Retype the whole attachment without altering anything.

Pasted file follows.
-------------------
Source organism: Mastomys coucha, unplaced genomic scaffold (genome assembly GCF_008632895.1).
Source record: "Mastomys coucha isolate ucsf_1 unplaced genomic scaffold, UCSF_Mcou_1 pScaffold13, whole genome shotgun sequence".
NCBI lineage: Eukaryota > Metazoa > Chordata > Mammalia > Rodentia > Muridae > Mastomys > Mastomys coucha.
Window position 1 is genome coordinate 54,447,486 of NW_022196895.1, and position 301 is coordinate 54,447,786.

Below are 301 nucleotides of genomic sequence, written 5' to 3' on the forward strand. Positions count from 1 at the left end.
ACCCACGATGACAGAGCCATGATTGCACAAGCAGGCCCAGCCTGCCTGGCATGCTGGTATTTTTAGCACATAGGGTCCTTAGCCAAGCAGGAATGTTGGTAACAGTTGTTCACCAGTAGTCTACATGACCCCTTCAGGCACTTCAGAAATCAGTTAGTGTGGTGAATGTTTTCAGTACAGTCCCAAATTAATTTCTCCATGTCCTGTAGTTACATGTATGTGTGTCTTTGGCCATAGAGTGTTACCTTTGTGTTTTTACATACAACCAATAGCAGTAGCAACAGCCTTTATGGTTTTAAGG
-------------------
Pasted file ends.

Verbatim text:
Source organism: Mastomys coucha, unplaced genomic scaffold (genome assembly GCF_008632895.1).
Source record: "Mastomys coucha isolate ucsf_1 unplaced genomic scaffold, UCSF_Mcou_1 pScaffold13, whole genome shotgun sequence".
NCBI lineage: Eukaryota > Metazoa > Chordata > Mammalia > Rodentia > Muridae > Mastomys > Mastomys coucha.
Window position 1 is genome coordinate 54,447,486 of NW_022196895.1, and position 301 is coordinate 54,447,786.

Below are 301 nucleotides of genomic sequence, written 5' to 3' on the forward strand. Positions count from 1 at the left end.
ACCCACGATGACAGAGCCATGATTGCACAAGCAGGCCCAGCCTGCCTGGCATGCTGGTATTTTTAGCACATAGGGTCCTTAGCCAAGCAGGAATGTTGGTAACAGTTGTTCACCAGTAGTCTACATGACCCCTTCAGGCACTTCAGAAATCAGTTAGTGTGGTGAATGTTTTCAGTACAGTCCCAAATTAATTTCTCCATGTCCTGTAGTTACATGTATGTGTGTCTTTGGCCATAGAGTGTTACCTTTGTGTTTTTACATACAACCAATAGCAGTAGCAACAGCCTTTATGGTTTTAAGG